We all love summer. The warmth of the sun on our skin. The ease of looser clothing. The desire to let your toes breathe by going barefoot.
While I'm no different from you in loving that barefoot feeling, as a podiatrist I also know the hazards that come with this summertime activity. Too many of patients have suffered from foot injuries as a result of going shoeless.
Here are 5 hazards to consider when you think about going barefoot:
Thorns, Nails, Glass, and Hair Can Embed in Your Feet
Every summer I have to remove a fair share of thorns, nails, glass, and hair from people's feet. You may think folks are walking barefoot all over the place, but that's not true. Most are simply walking around their homes and their own backyards. Recently I removed a dog hair from a patient's foot, but I've also removed human hairs.
You may love the idea of gardening or mowing your lawn while barefoot. But rose thorns and mowers can wreak havoc on your feet. So make sure you don closed toed shoes particularly when cutting the grass.
Risk of A Heel Pain Flare-Up
If you're prone to plantar fasciitis or Achilles tendonitis you shouldn't go barefoot, even in your own home. During the pandemic I've seen too many people with heel pain caused by barefoot walking and barefoot exercising while at home. Many people at risk for these heel pain conditions have flat feet or low arches. When you go barefoot the plantar fascia is more likely overstretch, which can cause a flare-up.
Plantar warts, also called verrucas, are usually harmless but they can become painful. They are caused by human papilloma virus (HPV) and enter the feet through small cuts and abrasions. Children are more likely to get warts than adults. To prevent your child from getting warts limit their barefoot wanderings as much as possible.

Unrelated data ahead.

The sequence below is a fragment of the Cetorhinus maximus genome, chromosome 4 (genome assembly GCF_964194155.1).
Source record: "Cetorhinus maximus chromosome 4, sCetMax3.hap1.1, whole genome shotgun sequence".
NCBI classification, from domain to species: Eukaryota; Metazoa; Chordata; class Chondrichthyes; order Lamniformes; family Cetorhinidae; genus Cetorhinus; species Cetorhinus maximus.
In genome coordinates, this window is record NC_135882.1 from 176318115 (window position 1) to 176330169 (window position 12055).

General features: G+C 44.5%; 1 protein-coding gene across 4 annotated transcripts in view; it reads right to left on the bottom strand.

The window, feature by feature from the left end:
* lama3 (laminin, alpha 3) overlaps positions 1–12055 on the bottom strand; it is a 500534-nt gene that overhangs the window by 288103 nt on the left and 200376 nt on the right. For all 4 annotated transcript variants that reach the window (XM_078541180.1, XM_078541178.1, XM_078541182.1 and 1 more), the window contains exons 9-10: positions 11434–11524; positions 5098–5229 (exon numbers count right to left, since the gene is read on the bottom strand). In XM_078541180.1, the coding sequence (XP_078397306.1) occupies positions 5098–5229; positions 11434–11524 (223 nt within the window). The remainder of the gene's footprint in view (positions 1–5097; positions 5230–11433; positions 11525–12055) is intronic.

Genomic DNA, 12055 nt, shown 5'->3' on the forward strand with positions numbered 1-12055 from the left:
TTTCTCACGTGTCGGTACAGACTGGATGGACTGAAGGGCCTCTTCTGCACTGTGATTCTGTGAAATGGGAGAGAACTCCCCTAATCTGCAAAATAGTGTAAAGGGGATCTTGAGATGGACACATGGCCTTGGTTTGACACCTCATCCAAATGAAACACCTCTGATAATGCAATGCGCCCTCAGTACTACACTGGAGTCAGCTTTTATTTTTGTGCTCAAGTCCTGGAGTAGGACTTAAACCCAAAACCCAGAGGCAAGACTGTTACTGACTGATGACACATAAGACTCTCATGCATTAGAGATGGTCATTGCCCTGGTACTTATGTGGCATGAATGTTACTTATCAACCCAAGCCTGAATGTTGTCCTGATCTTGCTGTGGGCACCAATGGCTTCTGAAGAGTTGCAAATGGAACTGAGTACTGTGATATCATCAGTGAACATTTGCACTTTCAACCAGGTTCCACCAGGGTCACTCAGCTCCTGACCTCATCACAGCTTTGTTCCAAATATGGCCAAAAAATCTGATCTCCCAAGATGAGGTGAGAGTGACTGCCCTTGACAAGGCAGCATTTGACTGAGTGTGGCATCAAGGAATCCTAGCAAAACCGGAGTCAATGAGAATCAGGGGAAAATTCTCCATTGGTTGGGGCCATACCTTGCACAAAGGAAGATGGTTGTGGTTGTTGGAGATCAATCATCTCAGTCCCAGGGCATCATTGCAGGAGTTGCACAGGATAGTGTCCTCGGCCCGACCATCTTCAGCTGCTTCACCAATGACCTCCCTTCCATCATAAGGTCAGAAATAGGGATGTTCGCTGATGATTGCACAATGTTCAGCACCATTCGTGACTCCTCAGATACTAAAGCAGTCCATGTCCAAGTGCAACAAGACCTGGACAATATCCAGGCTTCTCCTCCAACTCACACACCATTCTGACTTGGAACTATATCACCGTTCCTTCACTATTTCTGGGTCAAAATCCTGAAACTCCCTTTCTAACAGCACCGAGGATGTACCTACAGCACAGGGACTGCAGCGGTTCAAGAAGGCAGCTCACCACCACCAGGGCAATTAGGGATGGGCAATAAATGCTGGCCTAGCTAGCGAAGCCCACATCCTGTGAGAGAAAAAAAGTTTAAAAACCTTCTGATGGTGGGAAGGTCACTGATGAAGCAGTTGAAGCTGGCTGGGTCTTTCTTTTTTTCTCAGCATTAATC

Fungal Foot and Toenail Infections
Fungus loves damp places. Pools, gyms, and locker rooms are among its favorite places to hang out. To reduce your chance of acquiring Athlete's foot or a toenail fungus infection, avoid going barefoot.
Avoid Going Barefoot If You're Diabetic
Many people with diabetes have a decreased ability to feel heat or pain through their feet. This means they're less likely to recognize when they've developed a cut or stepped on a hot surface, putting them at greater risk for infection. Infections can lead to ulcers and amputation. For this reason, people with diabetes should never go barefoot.
How to Reduce Your Risk
So you know you need to wear some form of footwear to avoid the risks just described. But which shoes are best?
You may be tempted to simply slip on a pair of flip flops. But first, you need to consider your activity. If you're planning a trip to the beach or pool, flip flops are ideal. But they're a terrible choice if you plan on doing any significant walking or other physical activity. Flip flops have no support and have provide little protection for your feet.
If you want a sandal that will give you that feeling of freedom but won't sacrifice support, choose the Vionic Wave Toe Sandal. is an excellent choice. I recommend these sandals to my patients who are recovering from heel pain. They are ideal for indoor use. If you want a shoe that will go the extra mile, go for a sandal with straps like a Teva, or a more enclosed shoe like a Keen.
Call us today at 206-368-7000 for an appointment. Often same day for emergencies and less than 2 weeks for chronic foot pain. You can also request an appointment online.
For more information about foot and ankle problems, download our eBook, "No More Foot Pain".
In addition, our newsletter "Foot Sense" comes out monthly. You can also check out our past issues. Every issue contains a mouth-watering recipe and can be printed out for easier reading!
Seattle foot and ankle specialist, Dr. Rion Berg offers foot care for patients with bunions, heel pain, diabetes, fungal toenails, ingrown nails, and surgical solutions when needed to residents of Seattle, Bellevue, Kirkland, Shoreline, Lake Forest Park, Mountlake Terrace, Lynnwood and other surrounding suburbs.